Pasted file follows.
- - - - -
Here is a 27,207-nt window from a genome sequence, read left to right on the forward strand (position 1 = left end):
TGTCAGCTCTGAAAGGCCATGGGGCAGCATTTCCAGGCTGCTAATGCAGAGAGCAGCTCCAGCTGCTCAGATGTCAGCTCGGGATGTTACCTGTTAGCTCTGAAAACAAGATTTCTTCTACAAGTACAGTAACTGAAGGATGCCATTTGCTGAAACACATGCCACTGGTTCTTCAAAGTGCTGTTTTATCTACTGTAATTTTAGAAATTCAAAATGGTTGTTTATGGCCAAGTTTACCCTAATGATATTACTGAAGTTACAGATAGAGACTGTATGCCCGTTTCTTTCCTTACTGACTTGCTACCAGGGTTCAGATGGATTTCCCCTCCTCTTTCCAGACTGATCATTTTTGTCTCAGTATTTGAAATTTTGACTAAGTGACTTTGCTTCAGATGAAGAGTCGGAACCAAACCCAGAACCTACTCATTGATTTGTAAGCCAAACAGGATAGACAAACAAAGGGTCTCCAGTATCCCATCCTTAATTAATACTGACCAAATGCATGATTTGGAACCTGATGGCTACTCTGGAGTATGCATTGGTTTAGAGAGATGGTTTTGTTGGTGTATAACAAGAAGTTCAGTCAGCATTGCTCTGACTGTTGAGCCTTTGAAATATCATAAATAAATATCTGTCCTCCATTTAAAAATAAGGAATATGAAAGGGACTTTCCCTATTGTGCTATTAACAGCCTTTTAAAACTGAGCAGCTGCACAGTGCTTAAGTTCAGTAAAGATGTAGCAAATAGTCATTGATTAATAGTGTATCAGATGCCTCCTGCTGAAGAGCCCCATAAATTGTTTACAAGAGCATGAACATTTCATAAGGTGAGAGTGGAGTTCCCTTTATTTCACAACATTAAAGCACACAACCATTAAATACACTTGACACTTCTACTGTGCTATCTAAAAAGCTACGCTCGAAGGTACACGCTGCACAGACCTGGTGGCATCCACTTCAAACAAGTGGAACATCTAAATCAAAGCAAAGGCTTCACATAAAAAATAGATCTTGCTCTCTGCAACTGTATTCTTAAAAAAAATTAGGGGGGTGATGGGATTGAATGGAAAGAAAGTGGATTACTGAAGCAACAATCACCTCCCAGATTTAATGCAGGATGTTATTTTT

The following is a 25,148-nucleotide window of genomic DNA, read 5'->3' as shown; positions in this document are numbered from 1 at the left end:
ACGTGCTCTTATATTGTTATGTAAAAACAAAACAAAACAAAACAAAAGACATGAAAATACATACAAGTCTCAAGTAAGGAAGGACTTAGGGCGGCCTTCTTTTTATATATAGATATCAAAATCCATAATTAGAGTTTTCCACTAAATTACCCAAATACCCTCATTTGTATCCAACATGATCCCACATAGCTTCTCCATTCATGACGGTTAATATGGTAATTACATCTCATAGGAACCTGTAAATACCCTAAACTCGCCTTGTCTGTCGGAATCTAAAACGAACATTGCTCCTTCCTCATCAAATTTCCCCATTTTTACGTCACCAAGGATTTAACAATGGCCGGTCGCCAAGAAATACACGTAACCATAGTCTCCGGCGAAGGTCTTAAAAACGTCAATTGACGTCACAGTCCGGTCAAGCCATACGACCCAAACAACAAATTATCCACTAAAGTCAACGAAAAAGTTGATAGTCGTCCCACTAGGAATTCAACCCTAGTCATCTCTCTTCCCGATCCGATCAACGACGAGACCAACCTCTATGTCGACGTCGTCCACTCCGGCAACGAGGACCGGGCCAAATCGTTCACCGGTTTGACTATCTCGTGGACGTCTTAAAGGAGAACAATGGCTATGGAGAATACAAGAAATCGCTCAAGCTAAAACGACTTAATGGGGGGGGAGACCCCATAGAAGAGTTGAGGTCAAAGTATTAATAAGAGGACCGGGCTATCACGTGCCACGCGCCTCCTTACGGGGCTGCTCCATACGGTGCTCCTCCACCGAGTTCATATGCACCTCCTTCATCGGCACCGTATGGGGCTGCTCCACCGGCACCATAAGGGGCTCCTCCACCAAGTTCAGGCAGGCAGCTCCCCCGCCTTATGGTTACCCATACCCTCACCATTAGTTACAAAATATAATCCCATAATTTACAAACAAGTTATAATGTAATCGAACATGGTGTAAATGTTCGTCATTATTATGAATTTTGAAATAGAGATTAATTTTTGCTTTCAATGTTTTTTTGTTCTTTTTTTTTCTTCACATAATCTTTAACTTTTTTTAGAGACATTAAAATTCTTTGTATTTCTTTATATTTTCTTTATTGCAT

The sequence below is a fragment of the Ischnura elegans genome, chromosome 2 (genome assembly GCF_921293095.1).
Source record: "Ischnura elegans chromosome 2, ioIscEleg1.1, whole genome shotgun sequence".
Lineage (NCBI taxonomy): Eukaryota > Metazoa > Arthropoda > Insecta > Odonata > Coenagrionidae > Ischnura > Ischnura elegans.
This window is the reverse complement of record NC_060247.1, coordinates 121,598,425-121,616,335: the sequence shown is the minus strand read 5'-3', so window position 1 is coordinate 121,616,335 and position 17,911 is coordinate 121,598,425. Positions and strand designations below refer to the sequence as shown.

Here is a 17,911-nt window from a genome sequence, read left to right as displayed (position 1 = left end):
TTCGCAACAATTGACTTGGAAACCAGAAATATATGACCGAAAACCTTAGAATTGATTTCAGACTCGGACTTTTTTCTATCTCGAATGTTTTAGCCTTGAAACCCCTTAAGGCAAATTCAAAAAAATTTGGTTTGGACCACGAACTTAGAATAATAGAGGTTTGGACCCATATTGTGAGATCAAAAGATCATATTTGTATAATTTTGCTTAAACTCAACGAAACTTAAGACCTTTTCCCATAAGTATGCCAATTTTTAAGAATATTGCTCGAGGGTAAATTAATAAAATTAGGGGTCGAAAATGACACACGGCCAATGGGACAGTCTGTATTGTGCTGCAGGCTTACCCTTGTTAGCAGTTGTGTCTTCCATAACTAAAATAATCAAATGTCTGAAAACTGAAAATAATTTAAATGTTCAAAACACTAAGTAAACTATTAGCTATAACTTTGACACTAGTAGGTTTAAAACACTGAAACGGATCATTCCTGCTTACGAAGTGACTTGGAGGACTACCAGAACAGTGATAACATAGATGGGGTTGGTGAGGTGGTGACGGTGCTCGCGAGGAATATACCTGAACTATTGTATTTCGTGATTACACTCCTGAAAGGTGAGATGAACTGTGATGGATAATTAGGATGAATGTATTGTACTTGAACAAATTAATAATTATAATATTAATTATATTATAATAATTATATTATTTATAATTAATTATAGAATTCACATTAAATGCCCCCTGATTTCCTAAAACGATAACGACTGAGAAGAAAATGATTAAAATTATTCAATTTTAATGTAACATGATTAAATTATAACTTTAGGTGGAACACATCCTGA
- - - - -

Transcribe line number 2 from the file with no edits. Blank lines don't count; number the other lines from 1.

TGTCAGCTCTGAAAGGCCATGGGGCAGCATTTCCAGGCTGCTAATGCAGAGAGCAGCTCCAGCTGCTCAGATGTCAGCTCGGGATGTTACCTGTTAGCTCTGAAAACAAGATTTCTTCTACAAGTACAGTAACTGAAGGATGCCATTTGCTGAAACACATGCCACTGGTTCTTCAAAGTGCTGTTTTATCTACTGTAATTTTAGAAATTCAAAATGGTTGTTTATGGCCAAGTTTACCCTAATGATATTACTGAAGTTACAGATAGAGACTGTATGCCCGTTTCTTTCCTTACTGACTTGCTACCAGGGTTCAGATGGATTTCCCCTCCTCTTTCCAGACTGATCATTTTTGTCTCAGTATTTGAAATTTTGACTAAGTGACTTTGCTTCAGATGAAGAGTCGGAACCAAACCCAGAACCTACTCATTGATTTGTAAGCCAAACAGGATAGACAAACAAAGGGTCTCCAGTATCCCATCCTTAATTAATACTGACCAAATGCATGATTTGGAACCTGATGGCTACTCTGGAGTATGCATTGGTTTAGAGAGATGGTTTTGTTGGTGTATAACAAGAAGTTCAGTCAGCATTGCTCTGACTGTTGAGCCTTTGAAATATCATAAATAAATATCTGTCCTCCATTTAAAAATAAGGAATATGAAAGGGACTTTCCCTATTGTGCTATTAACAGCCTTTTAAAACTGAGCAGCTGCACAGTGCTTAAGTTCAGTAAAGATGTAGCAAATAGTCATTGATTAATAGTGTATCAGATGCCTCCTGCTGAAGAGCCCCATAAATTGTTTACAAGAGCATGAACATTTCATAAGGTGAGAGTGGAGTTCCCTTTATTTCACAACATTAAAGCACACAACCATTAAATACACTTGACACTTCTACTGTGCTATCTAAAAAGCTACGCTCGAAGGTACACGCTGCACAGACCTGGTGGCATCCACTTCAAACAAGTGGAACATCTAAATCAAAGCAAAGGCTTCACATAAAAAATAGATCTTGCTCTCTGCAACTGTATTCTTAAAAAAAATTAGGGGGGTGATGGGATTGAATGGAAAGAAAGTGGATTACTGAAGCAACAATCACCTCCCAGATTTAATGCAGGATGTTATTTTT